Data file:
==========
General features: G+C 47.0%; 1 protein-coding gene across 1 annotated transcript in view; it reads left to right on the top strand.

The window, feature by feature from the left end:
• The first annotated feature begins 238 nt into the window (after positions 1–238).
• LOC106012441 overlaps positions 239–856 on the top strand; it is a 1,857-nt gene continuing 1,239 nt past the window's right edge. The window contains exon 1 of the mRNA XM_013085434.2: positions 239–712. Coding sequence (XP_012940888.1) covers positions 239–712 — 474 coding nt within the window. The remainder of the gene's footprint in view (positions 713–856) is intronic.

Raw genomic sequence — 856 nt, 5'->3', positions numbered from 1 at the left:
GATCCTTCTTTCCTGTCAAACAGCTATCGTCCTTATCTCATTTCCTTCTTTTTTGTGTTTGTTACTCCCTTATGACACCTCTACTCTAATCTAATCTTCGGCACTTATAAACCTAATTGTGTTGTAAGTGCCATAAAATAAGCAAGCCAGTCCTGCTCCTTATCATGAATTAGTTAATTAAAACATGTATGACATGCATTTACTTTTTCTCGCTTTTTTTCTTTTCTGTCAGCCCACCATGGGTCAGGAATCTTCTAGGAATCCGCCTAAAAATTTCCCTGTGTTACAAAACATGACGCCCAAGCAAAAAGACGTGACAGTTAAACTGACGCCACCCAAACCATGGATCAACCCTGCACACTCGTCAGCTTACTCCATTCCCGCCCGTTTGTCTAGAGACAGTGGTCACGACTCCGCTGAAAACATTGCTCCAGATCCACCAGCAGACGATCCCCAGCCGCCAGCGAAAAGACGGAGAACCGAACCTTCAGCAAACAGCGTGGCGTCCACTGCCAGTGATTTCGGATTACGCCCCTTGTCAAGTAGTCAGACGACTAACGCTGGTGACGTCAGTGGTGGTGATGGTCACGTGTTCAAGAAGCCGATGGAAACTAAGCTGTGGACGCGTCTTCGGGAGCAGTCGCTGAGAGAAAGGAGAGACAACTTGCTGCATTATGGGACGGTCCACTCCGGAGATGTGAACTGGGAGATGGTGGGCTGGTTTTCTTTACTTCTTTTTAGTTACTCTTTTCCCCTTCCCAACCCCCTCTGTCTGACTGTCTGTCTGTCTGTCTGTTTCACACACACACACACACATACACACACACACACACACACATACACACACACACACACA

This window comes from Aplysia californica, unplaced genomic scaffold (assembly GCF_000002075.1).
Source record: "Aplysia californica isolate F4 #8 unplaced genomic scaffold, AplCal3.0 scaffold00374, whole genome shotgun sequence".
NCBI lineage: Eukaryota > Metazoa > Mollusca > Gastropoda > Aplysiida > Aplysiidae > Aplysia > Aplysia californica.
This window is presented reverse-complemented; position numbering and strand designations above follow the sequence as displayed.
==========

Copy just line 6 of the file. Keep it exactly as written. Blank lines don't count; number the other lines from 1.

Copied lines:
GATCCTTCTTTCCTGTCAAACAGCTATCGTCCTTATCTCATTTCCTTCTTTTTTGTGTTTGTTACTCCCTTATGACACCTCTACTCTAATCTAATCTTCGGCACTTATAAACCTAATTGTGTTGTAAGTGCCATAAAATAAGCAAGCCAGTCCTGCTCCTTATCATGAATTAGTTAATTAAAACATGTATGACATGCATTTACTTTTTCTCGCTTTTTTTCTTTTCTGTCAGCCCACCATGGGTCAGGAATCTTCTAGGAATCCGCCTAAAAATTTCCCTGTGTTACAAAACATGACGCCCAAGCAAAAAGACGTGACAGTTAAACTGACGCCACCCAAACCATGGATCAACCCTGCACACTCGTCAGCTTACTCCATTCCCGCCCGTTTGTCTAGAGACAGTGGTCACGACTCCGCTGAAAACATTGCTCCAGATCCACCAGCAGACGATCCCCAGCCGCCAGCGAAAAGACGGAGAACCGAACCTTCAGCAAACAGCGTGGCGTCCACTGCCAGTGATTTCGGATTACGCCCCTTGTCAAGTAGTCAGACGACTAACGCTGGTGACGTCAGTGGTGGTGATGGTCACGTGTTCAAGAAGCCGATGGAAACTAAGCTGTGGACGCGTCTTCGGGAGCAGTCGCTGAGAGAAAGGAGAGACAACTTGCTGCATTATGGGACGGTCCACTCCGGAGATGTGAACTGGGAGATGGTGGGCTGGTTTTCTTTACTTCTTTTTAGTTACTCTTTTCCCCTTCCCAACCCCCTCTGTCTGACTGTCTGTCTGTCTGTCTGTTTCACACACACACACACACATACACACACACACACACACACATACACACACACACACACA